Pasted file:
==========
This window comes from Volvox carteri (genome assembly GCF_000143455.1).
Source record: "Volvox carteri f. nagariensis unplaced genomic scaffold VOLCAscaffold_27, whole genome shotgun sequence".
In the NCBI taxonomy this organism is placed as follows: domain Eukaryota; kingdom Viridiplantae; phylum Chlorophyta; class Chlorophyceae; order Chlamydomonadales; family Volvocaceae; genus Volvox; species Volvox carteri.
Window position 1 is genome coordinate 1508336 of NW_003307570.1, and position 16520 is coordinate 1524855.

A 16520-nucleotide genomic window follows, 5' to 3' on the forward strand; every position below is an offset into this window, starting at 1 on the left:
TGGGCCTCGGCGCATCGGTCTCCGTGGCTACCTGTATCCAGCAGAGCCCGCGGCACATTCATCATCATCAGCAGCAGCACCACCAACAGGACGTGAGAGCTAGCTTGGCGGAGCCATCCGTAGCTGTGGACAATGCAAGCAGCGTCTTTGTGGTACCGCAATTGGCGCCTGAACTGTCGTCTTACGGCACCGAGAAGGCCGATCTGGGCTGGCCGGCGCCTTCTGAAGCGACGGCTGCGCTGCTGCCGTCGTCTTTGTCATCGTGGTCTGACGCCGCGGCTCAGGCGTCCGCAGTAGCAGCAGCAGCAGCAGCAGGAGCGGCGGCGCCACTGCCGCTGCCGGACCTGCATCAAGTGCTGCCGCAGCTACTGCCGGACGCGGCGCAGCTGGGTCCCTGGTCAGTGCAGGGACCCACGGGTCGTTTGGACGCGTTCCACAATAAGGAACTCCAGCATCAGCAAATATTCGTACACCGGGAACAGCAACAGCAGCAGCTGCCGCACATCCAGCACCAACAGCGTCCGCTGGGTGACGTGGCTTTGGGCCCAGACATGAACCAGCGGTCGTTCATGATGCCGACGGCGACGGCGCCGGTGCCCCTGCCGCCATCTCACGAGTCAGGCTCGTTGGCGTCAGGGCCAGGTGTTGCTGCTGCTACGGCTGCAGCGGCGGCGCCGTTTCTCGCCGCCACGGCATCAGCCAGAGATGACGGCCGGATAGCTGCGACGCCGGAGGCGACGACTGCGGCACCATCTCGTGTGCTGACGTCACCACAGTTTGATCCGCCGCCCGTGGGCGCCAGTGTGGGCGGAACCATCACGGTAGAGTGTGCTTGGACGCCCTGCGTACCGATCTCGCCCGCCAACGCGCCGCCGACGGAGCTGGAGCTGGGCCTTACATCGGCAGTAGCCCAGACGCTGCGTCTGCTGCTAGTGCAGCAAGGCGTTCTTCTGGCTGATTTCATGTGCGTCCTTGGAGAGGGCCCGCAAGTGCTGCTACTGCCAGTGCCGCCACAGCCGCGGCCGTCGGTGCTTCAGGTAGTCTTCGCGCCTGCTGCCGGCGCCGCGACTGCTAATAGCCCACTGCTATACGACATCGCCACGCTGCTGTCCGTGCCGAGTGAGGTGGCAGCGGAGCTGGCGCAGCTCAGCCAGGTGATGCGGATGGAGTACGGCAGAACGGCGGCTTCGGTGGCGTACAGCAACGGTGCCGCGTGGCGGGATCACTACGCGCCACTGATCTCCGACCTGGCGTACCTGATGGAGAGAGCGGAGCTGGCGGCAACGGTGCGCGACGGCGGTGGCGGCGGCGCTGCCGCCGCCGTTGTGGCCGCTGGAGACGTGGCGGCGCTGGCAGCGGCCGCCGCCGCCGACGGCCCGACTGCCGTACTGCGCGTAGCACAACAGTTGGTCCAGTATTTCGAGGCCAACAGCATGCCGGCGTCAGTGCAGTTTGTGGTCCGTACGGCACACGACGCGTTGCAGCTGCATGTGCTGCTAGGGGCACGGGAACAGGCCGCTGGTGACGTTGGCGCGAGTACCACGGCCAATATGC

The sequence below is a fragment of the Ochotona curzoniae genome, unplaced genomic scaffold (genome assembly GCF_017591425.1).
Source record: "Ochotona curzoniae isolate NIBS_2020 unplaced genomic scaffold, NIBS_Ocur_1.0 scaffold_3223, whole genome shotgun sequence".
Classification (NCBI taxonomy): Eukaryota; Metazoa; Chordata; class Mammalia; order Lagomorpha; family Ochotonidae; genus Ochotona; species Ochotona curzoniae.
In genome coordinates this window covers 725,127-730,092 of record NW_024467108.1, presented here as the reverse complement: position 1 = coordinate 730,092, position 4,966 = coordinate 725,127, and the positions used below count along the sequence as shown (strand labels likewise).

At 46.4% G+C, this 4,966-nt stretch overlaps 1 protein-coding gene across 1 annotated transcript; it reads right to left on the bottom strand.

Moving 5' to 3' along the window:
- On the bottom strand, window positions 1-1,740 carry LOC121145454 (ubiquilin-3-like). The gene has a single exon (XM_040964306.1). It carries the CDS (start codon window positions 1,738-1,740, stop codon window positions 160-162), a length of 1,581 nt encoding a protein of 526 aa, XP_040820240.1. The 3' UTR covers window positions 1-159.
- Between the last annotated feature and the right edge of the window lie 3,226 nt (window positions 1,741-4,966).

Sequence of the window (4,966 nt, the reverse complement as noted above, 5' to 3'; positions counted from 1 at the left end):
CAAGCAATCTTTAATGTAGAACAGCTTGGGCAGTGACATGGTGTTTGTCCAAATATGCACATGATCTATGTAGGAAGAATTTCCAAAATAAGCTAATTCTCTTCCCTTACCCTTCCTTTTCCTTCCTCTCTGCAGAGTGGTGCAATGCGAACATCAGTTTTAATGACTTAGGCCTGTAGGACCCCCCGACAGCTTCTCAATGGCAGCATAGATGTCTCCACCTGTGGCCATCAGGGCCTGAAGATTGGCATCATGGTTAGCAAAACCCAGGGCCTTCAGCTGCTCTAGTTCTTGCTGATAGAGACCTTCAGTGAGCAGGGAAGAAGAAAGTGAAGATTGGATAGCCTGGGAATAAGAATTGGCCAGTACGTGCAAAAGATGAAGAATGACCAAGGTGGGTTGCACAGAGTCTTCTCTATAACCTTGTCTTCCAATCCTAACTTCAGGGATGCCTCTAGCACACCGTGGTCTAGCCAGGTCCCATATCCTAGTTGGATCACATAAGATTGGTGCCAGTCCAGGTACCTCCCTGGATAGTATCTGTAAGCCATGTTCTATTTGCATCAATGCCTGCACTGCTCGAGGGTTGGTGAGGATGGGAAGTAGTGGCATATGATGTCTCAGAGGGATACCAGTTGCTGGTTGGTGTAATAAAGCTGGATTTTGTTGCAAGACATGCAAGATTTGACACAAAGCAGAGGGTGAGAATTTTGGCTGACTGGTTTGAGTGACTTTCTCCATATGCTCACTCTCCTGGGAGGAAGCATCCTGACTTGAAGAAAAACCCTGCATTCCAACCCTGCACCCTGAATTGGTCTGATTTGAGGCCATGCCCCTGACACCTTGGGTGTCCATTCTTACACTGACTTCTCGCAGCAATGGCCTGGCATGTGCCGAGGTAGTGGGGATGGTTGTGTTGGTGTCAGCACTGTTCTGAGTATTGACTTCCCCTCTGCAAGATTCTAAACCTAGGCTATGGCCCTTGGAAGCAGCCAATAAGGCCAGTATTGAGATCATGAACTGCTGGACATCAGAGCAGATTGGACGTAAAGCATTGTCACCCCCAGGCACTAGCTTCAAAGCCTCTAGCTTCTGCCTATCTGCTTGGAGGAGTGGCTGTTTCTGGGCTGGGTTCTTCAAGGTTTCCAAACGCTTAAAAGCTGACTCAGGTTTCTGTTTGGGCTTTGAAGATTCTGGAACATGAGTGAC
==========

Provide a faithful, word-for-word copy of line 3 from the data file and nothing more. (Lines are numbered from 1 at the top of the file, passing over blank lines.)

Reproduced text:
In the NCBI taxonomy this organism is placed as follows: domain Eukaryota; kingdom Viridiplantae; phylum Chlorophyta; class Chlorophyceae; order Chlamydomonadales; family Volvocaceae; genus Volvox; species Volvox carteri.